President Biden will unveil his crime-prevention strategy Wednesday addressing the surge of violent crime, consisting of several actions that focus mostly on targeting “rogue” gun dealers while his administration seeks to change the narrative to blame the national crime wave on guns rather than Democratic big-city push to defund the police.
During his Wednesday policy speech, Biden will announce a series of federal actions to combat gun violence. According to his “comprehensive strategy” plan, the Biden administration wants to hold what it calls rogue firearms dealers accountable for violating federal laws; invest in community violence intervention programs; expand employment opportunities for teens and young adults, and help former prisoners reenter their communities successfully.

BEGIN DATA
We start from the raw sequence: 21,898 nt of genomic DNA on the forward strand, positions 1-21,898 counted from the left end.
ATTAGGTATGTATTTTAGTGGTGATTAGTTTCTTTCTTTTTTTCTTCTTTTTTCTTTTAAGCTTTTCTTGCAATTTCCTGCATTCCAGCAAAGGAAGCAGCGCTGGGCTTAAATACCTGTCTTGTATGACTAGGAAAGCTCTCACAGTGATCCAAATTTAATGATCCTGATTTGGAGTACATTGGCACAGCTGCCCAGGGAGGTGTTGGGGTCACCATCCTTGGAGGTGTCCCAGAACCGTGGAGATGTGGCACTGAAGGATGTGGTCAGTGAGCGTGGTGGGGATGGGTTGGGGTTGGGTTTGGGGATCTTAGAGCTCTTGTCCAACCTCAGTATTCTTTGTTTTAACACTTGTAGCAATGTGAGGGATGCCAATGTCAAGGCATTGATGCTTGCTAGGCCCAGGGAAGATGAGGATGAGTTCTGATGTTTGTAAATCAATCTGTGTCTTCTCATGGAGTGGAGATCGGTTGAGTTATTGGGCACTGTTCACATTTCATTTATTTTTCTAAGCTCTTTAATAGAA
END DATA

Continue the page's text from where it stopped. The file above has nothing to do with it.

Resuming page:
Biden will also outline a new “zero-tolerance” policy for gun dealers who violate federal law that would be enforced by the Bureau of Alcohol, Tobacco, Firearms, and Explosives (ATF), which could possibly be led by an anti-gun activist David Chipman if confirmed by the Senate. Under the plan, the ATF would police federally licensed gun dealers, revoking their licenses on the first offense instead of issuing a warning if they break any of the gun laws imposed such as, transfer a firearm to a prohibited person, fail to run a background check, falsify records, refuse to permit ATF to conduct an inspection or falsify records.
The Department of Justice announced Tuesday its new gun-trafficking crackdown federal plan to deploy “strike forces” to stem the flow of illegal guns into five major cities. Led by U.S attorneys and the ATF, the “strike forces” will launch within the next 30 days and cover major cities with lax gun laws — Chicago, Los Angeles, the San Francisco Bay Area, Washington, DC, and New York City.